Kenya: The Pseudoscience of Tyrannical Numbers

Kenya: The Pseudoscience of Tyrannical Numbers
Kenyans go to the polls on March 4, 2013

Kenyans go to the polls on March 4, 2013

Written By Leonard Wanyama

For any practitioner of scenarios methodology, the Kenya 2013 General Election: 7 Point Minimum Scenarios by political scientist, Mutahi Ngunyi is – in an intellectual sense – extremely disappointing. His premise being that based on the numerical strength of ethnic groups as registered under the biometric voter system one of the political coalitions contesting the Kenyan elections would win in the first round. By purporting that predictive hypotheses are scenarios, Ngunyi debases a methodology that has gained considerable credibility in the provision of solutions that tackle the myriad problems in Kenya.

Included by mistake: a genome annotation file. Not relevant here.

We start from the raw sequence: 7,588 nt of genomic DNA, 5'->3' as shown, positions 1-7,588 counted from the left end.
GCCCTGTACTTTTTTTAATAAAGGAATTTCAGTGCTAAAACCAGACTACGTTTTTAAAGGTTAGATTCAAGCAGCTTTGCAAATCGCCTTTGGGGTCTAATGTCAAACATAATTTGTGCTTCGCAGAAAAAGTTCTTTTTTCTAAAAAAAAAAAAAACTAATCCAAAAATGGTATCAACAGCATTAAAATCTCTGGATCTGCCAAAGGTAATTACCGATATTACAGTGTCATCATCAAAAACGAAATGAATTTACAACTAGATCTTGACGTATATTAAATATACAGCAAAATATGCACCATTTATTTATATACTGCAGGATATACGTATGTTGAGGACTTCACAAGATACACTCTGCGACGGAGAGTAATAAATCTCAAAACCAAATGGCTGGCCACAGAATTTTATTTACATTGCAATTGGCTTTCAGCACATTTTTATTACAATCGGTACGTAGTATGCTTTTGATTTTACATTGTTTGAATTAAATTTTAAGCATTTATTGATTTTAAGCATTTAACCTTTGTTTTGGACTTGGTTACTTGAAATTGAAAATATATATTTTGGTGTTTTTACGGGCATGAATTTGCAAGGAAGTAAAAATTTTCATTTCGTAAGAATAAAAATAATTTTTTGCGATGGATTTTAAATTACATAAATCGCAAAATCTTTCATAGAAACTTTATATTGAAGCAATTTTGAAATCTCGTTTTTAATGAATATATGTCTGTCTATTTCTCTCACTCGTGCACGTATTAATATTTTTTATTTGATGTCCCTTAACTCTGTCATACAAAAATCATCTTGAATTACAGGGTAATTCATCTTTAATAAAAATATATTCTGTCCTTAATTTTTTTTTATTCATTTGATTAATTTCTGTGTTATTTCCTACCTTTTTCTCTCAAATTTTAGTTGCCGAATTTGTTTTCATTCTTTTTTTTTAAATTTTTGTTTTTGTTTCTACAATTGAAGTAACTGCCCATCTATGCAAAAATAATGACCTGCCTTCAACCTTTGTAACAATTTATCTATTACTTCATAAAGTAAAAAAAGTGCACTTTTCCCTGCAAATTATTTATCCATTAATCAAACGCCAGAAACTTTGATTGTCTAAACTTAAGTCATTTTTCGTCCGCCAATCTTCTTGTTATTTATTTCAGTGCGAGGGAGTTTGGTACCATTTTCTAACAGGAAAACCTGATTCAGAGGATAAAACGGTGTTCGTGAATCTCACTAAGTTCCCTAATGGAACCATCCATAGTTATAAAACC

Instead, what Ngunyi’s analysis does is forecast what his views are on the state of affairs in the country. Therefore, his predictions cannot be taken as a scientific position but an institutional opinion of The Consulting House that he runs. The difference between a forecast and a scenario is that the former is based purely on an understanding of the past. This is the basis of the argument for Mr. Ngunyi’s ‘Tyranny of Numbers’. On the other hand, scenarios understand the present and future as far too complex to be limited to the past because history does not necessarily carry on into the future.

While scenarios recognize that past events and forces determine how the present is shaped, the methodology combines this information with accurate research in order to broaden our attention beyond our usual assumptions. A scenarios building process must then rehearse this combined knowledge in the present to tell us about the future.